‘I used to be pretty fiery as a youngster,’ he remembers with a smile, ‘but I’ve learnt to deal with the on-field pressure. It certainly is something that comes with experience, and the injuries and suspension last year also afforded me a lot of time to reflect. Something had to change. I’m happy to say that I’ve cut out the nonsense and concentrated on the rugby.’
It’s a simple statement laced with deeper meaning. Burger never gives much away during an interview, and his laid-back manner lends itself to the perception that he doesn’t take his rugby too seriously. But his feats between the four white lines challenge that perception, not least of all the decision to play on with a broken rib in the Currie Cup final. While his off-field persona used to be in direct contrast with the rabid beast hurling itself into the opposition every Saturday, Burger has started to apply some intelligence and temperament to his performances. His power now has a purpose.
‘In a Springbok team that wasn’t firing, he was outstanding this season,’ says Bok assistant coach Gary Gold. ‘Schalk falls into the category of a responsibility-taker. He hunts for the ball, he constantly looks for work to do. He’s always had a phenomenal work-rate, as I remember doing an analysis where he made 70 positive contributions in a match; that’s an incredible stat if you realise that the ball is only in play for 40 minutes.
‘But since he was awarded the Stormers captaincy at the beginning of the year, he’s been a better player. He’s really improved his discipline over the past 12 months.’
Gold recalls when Burger first arrived on the Test scene.
‘He had a tendency to push the boundaries and picked up the odd yellow card or two. He’s got better in recent years, and the Stormers captaincy has made a difference to the way he’s approached the game in 2010. You can see that he’s using all his experience when making the decision of when to push the boundary, and when to leave the ball alone. When you add all of those good decisions up, it’s not hard to understand why he was nominated as one of the [South African] players of the year.’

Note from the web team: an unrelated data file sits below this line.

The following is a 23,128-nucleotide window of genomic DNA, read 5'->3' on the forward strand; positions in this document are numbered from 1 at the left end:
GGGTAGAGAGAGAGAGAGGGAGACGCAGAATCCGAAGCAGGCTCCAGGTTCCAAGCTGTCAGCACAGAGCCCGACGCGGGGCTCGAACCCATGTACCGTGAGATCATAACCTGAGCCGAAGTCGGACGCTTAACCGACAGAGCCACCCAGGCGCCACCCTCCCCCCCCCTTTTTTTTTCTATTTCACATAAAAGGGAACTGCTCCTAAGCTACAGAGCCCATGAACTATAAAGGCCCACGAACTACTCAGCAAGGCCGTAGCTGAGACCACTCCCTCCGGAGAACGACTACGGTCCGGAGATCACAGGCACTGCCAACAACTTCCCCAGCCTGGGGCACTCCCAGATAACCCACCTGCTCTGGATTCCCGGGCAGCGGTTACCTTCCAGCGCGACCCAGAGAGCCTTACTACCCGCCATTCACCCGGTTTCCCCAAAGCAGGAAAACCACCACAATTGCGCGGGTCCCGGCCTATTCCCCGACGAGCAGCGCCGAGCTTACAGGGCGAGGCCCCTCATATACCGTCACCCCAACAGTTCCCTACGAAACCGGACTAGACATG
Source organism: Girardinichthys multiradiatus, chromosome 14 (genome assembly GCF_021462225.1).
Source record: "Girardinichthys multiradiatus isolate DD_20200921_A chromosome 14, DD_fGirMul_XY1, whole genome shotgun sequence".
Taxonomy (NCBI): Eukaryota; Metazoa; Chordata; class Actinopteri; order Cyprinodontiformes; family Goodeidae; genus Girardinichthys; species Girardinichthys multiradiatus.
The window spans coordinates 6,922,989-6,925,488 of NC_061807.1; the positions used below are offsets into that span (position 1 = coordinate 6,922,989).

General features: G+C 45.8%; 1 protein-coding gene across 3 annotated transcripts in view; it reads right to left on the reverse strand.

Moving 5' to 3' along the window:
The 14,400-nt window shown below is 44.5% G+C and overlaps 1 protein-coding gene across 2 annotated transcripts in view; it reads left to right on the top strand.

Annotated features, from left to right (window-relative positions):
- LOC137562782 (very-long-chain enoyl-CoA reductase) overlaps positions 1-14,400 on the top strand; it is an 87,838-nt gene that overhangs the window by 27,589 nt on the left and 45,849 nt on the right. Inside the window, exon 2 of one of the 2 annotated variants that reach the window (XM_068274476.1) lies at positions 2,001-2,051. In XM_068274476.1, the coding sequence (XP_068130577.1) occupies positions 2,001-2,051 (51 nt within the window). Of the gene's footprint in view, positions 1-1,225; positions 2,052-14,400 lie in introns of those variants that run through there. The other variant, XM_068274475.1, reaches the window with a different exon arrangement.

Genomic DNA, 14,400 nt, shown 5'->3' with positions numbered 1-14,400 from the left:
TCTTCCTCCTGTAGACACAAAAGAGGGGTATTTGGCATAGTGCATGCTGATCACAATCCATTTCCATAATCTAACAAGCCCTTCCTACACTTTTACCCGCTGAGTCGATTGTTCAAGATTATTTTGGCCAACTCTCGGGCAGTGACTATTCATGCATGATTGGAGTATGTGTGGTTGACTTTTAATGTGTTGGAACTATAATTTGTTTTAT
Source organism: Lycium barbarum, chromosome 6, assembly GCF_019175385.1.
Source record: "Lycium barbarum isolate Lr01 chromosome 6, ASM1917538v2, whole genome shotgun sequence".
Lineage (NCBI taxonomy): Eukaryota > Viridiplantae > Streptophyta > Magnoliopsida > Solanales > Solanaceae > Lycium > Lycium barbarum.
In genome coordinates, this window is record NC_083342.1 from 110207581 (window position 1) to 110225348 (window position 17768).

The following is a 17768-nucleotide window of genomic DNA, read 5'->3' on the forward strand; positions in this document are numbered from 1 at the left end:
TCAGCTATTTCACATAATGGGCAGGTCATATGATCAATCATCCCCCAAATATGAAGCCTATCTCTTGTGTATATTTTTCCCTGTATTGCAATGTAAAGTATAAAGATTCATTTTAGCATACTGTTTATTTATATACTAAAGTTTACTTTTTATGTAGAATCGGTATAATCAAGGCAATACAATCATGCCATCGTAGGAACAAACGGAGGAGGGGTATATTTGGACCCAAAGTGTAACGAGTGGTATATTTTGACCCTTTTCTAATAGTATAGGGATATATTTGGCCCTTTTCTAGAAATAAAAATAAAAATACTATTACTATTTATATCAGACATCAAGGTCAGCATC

Burger’s journey back to his fearsome best and beyond has been gradual. He’d finished the 2009 season behind Heinrich Brüssow in the back-row pecking order, so he couldn’t afford to be complacent in the subsequent Super 14. Even when Brüssow was ruled out with a season-ending knee injury, Burger continued to gather momentum for what would be an unforgettable period. From the Stormers’ first tour match against the Western Force, Burger’s performances improved dramatically. He’s missed fewer tackles, made some momentum-shifting hits and boasted a gain line average of 90%. He also began to display some neat touches in other areas of his game; his linking play contributing largely to the Stormers’ new attacking brand.
‘Schalk’s an exceptional passer of the ball,’ notes Gold. ‘Teams still use him as the primary ball-carrier from the lineout, but his ability to make those sharp offloads once he hits the line makes him doubly dangerous. Some loose forwards are predictable in the way they tuck the ball under the arm, but Schalk will keep defenders guessing.